Oldest fossil considered as Archaeognatha is from the Devonian (390 million years old) from Gaspé, Québec (Labandeira et al., 1988). However, there is little evidence that this fossil is a member of Archaeognatha; it may instead be a member of the stem-group of insects or of stem-Dicondylia.
Jumping Bristletail Overview
The jumping bristletails can be found throughout the world. Their name comes from the ability to jump about 25 cm. at a time. They can survive in various environments ranging from the desert to the arctic. They prefer to live under leaf litter and feed on algae. They live up to about four years and grow up to about 15 mm. long. They have scales, antennae, and three-pronged tails. Their abdomen has eversible vesicles attached, which absorb water. Their exoskeletons are thin and the vesicles prevent dehydration. They undergo simple metamorphosis. They attach themselves to a substrate before molting. They molt their entire live, through both the youth and adult stages. The young take about two years to become sexually mature. After mating, a female will lay about thirty eggs at one time. They can be found at night by shining a flashlight for about fifteen minutes on a spot with leaf litter. The archaeognatha will be drawn to the light.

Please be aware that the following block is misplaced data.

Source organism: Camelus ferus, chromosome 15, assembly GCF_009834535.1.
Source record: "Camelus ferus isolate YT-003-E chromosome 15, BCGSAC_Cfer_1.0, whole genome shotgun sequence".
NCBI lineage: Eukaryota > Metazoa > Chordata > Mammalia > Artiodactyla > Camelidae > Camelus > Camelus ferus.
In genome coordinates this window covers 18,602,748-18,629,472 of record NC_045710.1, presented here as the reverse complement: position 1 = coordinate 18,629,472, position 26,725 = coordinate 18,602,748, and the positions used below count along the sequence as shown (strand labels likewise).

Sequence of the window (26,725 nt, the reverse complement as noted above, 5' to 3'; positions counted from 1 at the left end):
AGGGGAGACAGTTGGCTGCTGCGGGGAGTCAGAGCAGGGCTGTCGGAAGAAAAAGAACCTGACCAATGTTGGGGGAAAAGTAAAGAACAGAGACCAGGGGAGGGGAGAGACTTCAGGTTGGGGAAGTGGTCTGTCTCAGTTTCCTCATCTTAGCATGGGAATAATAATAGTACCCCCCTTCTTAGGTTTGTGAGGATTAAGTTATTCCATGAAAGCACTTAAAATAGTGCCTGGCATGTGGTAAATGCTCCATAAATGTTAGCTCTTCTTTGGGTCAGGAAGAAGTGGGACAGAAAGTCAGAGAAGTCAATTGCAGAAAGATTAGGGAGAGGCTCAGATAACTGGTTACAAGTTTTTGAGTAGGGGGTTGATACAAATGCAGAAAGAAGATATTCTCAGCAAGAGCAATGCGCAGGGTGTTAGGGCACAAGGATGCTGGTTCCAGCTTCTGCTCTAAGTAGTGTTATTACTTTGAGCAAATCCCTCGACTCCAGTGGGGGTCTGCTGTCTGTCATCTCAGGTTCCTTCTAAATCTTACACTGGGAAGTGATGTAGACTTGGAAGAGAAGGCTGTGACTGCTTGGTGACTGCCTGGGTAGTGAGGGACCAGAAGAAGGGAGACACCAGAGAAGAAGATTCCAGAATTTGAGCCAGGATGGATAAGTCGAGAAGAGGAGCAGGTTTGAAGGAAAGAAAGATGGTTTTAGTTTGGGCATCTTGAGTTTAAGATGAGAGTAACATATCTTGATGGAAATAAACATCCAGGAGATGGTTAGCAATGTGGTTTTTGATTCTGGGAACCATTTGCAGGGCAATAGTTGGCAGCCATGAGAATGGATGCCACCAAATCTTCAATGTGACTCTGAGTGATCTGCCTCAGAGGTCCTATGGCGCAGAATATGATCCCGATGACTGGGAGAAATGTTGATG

- Compound eyes enlarged, medially contiguous
- Specialized musculature of abdomen, which allows them to jump by a rapid downward bending
Their abdominal segments bear styles, which are small appendages moveable by muscles. They can be seen underneath the abdomen in the following picture:
Styli may be remnants of ancestral limbs.
Molecular Biology and Genetics
Statistics of barcoding coverage
Specimens with Sequences:369
Specimens with Barcodes:356
Species With Barcodes:20
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